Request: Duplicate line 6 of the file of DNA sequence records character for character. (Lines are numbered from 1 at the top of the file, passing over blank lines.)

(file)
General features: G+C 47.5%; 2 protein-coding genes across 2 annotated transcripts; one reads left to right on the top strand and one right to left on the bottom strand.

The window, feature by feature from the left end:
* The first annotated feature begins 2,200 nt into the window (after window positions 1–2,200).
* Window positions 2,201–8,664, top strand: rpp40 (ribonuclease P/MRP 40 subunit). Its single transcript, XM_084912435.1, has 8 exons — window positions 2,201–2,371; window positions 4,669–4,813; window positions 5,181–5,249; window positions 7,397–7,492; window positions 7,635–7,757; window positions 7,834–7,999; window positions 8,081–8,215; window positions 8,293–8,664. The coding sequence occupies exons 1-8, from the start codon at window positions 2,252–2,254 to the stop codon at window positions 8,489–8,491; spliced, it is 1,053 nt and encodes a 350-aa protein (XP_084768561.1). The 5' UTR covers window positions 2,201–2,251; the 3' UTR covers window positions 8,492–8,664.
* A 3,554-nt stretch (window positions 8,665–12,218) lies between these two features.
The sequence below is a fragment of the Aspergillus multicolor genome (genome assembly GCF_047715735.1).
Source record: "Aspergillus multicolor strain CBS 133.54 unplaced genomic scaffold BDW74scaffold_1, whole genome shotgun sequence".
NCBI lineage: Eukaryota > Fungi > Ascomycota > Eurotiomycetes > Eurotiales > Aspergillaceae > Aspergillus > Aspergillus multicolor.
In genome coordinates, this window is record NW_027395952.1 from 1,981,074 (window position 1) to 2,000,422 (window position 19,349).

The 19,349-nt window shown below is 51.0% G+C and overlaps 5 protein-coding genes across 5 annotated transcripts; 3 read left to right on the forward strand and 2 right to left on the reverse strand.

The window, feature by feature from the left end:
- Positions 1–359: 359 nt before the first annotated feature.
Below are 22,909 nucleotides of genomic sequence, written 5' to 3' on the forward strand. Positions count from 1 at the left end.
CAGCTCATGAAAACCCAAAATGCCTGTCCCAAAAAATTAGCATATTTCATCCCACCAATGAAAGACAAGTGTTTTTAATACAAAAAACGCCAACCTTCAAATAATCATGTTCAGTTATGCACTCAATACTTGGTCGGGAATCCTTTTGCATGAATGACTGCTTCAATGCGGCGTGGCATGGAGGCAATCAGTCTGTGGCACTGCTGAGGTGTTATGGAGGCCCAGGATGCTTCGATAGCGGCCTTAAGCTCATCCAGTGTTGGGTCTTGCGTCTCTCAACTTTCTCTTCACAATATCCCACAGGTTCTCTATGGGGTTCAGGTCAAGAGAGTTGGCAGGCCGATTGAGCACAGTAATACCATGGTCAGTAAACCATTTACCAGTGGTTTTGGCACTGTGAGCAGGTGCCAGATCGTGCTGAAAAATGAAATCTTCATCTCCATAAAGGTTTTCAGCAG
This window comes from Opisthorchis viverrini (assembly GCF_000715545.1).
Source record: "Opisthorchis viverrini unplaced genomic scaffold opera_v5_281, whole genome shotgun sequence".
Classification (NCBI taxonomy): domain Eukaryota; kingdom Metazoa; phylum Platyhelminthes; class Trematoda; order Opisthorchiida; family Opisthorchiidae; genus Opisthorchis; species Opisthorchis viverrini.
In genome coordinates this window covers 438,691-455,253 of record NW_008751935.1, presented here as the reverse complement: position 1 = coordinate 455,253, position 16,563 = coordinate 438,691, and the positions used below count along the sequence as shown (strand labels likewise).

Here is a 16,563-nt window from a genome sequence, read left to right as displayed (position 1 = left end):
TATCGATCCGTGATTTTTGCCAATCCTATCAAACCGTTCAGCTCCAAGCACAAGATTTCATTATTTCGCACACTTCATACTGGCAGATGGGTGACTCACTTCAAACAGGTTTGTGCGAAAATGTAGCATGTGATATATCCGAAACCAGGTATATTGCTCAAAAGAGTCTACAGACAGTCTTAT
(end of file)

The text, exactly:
The sequence below is a fragment of the Aspergillus multicolor genome (genome assembly GCF_047715735.1).